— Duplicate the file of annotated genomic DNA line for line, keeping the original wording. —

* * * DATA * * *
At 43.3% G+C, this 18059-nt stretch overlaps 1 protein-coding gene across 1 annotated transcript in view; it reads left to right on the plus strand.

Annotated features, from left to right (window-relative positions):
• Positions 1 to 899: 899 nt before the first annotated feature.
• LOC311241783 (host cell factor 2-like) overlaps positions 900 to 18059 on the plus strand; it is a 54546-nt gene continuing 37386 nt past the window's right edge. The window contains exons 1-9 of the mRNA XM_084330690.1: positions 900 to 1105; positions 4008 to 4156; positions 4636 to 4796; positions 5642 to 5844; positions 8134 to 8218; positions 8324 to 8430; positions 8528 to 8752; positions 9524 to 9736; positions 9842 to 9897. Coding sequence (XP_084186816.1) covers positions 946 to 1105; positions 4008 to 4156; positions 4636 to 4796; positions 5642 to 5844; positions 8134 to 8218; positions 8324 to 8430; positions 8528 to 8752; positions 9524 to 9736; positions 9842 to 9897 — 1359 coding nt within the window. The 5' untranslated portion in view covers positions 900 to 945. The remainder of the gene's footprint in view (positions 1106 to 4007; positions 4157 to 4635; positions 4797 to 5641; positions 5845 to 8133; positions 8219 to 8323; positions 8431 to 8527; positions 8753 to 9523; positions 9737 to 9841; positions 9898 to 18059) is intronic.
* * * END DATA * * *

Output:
At 43.3% G+C, this 18059-nt stretch overlaps 1 protein-coding gene across 1 annotated transcript in view; it reads left to right on the plus strand.

Annotated features, from left to right (window-relative positions):
• Positions 1 to 899: 899 nt before the first annotated feature.
• LOC311241783 (host cell factor 2-like) overlaps positions 900 to 18059 on the plus strand; it is a 54546-nt gene continuing 37386 nt past the window's right edge. The window contains exons 1-9 of the mRNA XM_084330690.1: positions 900 to 1105; positions 4008 to 4156; positions 4636 to 4796; positions 5642 to 5844; positions 8134 to 8218; positions 8324 to 8430; positions 8528 to 8752; positions 9524 to 9736; positions 9842 to 9897. Coding sequence (XP_084186816.1) covers positions 946 to 1105; positions 4008 to 4156; positions 4636 to 4796; positions 5642 to 5844; positions 8134 to 8218; positions 8324 to 8430; positions 8528 to 8752; positions 9524 to 9736; positions 9842 to 9897 — 1359 coding nt within the window. The 5' untranslated portion in view covers positions 900 to 945. The remainder of the gene's footprint in view (positions 1106 to 4007; positions 4157 to 4635; positions 4797 to 5641; positions 5845 to 8133; positions 8219 to 8323; positions 8431 to 8527; positions 8753 to 9523; positions 9737 to 9841; positions 9898 to 18059) is intronic.